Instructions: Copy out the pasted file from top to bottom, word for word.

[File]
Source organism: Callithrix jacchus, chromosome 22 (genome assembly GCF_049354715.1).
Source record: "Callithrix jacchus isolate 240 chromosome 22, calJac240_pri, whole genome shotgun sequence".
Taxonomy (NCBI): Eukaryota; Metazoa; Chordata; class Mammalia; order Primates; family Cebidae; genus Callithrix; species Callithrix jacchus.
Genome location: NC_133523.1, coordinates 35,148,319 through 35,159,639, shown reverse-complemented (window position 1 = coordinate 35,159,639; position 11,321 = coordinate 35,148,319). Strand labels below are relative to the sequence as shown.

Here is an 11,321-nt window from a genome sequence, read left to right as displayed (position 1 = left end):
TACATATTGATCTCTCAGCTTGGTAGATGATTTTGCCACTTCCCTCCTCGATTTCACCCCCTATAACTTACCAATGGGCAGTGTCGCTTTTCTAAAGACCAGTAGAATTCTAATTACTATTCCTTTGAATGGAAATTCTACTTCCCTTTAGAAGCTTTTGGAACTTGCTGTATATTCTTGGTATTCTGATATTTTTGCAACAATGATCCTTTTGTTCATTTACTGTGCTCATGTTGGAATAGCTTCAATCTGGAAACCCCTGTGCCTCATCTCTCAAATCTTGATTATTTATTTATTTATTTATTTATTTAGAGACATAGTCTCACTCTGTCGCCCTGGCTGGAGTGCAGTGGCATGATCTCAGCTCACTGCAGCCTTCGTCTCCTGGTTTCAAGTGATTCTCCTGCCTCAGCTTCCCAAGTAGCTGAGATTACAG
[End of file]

Source organism: Callithrix jacchus, chromosome 22 (genome assembly GCF_049354715.1).
Source record: "Callithrix jacchus isolate 240 chromosome 22, calJac240_pri, whole genome shotgun sequence".
Taxonomy (NCBI): Eukaryota; Metazoa; Chordata; class Mammalia; order Primates; family Cebidae; genus Callithrix; species Callithrix jacchus.
Genome location: NC_133523.1, coordinates 35,148,319 through 35,159,639, shown reverse-complemented (window position 1 = coordinate 35,159,639; position 11,321 = coordinate 35,148,319). Strand labels below are relative to the sequence as shown.

Here is an 11,321-nt window from a genome sequence, read left to right as displayed (position 1 = left end):
TACATATTGATCTCTCAGCTTGGTAGATGATTTTGCCACTTCCCTCCTCGATTTCACCCCCTATAACTTACCAATGGGCAGTGTCGCTTTTCTAAAGACCAGTAGAATTCTAATTACTATTCCTTTGAATGGAAATTCTACTTCCCTTTAGAAGCTTTTGGAACTTGCTGTATATTCTTGGTATTCTGATATTTTTGCAACAATGATCCTTTTGTTCATTTACTGTGCTCATGTTGGAATAGCTTCAATCTGGAAACCCCTGTGCCTCATCTCTCAAATCTTGATTATTTATTTATTTATTTATTTATTTAGAGACATAGTCTCACTCTGTCGCCCTGGCTGGAGTGCAGTGGCATGATCTCAGCTCACTGCAGCCTTCGTCTCCTGGTTTCAAGTGATTCTCCTGCCTCAGCTTCCCAAGTAGCTGAGATTACAG